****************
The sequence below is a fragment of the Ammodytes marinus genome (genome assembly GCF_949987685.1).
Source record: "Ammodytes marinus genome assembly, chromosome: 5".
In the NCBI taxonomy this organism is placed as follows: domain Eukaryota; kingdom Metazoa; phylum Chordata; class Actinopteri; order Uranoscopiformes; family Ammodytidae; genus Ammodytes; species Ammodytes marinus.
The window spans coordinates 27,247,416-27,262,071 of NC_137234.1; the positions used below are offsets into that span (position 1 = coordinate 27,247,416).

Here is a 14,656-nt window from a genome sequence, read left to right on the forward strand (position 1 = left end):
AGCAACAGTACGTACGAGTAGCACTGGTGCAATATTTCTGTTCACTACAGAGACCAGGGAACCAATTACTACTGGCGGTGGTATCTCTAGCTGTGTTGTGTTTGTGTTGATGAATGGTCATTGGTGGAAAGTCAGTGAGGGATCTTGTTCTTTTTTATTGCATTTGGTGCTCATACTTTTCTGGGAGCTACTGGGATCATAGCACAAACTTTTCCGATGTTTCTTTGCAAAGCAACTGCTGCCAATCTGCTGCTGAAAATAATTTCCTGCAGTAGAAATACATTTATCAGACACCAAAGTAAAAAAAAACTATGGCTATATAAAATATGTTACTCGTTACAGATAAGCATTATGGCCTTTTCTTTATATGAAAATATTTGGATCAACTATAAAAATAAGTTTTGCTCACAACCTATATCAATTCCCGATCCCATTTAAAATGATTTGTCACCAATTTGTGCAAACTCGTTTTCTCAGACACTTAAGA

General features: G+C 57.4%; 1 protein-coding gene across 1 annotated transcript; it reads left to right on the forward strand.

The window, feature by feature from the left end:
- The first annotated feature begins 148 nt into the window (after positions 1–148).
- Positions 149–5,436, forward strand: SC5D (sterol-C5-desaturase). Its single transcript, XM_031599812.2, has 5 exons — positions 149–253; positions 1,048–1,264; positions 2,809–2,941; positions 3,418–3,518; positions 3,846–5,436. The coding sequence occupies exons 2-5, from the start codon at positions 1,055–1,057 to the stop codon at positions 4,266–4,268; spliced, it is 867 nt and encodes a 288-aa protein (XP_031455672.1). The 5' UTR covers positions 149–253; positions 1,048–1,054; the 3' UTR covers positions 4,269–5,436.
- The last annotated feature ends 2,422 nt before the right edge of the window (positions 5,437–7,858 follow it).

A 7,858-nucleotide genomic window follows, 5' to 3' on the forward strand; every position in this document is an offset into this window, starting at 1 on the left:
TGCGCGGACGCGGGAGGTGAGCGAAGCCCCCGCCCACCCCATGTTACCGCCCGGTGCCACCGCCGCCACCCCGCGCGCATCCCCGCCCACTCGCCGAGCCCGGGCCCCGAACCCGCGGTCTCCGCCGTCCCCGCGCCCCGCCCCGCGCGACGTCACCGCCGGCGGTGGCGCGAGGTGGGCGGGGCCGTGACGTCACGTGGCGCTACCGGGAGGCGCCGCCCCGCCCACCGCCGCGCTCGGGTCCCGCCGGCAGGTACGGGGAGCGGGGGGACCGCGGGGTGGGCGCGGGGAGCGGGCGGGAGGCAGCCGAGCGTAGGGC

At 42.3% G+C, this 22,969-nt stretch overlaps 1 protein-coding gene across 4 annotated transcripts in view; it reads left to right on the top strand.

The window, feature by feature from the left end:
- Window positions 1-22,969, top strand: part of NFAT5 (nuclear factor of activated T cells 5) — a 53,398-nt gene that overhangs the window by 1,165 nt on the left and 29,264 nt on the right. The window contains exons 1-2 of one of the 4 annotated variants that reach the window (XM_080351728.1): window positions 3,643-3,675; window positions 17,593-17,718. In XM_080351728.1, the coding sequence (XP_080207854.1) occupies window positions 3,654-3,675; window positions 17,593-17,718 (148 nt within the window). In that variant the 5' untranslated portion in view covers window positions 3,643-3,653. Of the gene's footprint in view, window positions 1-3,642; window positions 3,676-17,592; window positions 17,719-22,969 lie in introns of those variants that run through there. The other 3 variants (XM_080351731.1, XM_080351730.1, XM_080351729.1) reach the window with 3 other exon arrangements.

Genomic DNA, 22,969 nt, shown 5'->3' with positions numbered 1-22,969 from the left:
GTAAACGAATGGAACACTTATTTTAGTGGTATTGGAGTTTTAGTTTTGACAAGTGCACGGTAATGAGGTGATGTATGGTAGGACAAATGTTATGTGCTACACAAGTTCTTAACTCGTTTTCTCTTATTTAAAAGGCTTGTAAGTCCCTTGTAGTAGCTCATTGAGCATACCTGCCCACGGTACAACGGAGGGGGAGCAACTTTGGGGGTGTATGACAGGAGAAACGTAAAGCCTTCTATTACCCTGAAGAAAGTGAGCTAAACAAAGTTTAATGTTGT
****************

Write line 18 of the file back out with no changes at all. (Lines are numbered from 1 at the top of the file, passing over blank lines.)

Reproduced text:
GTAAACGAATGGAACACTTATTTTAGTGGTATTGGAGTTTTAGTTTTGACAAGTGCACGGTAATGAGGTGATGTATGGTAGGACAAATGTTATGTGCTACACAAGTTCTTAACTCGTTTTCTCTTATTTAAAAGGCTTGTAAGTCCCTTGTAGTAGCTCATTGAGCATACCTGCCCACGGTACAACGGAGGGGGAGCAACTTTGGGGGTGTATGACAGGAGAAACGTAAAGCCTTCTATTACCCTGAAGAAAGTGAGCTAAACAAAGTTTAATGTTGT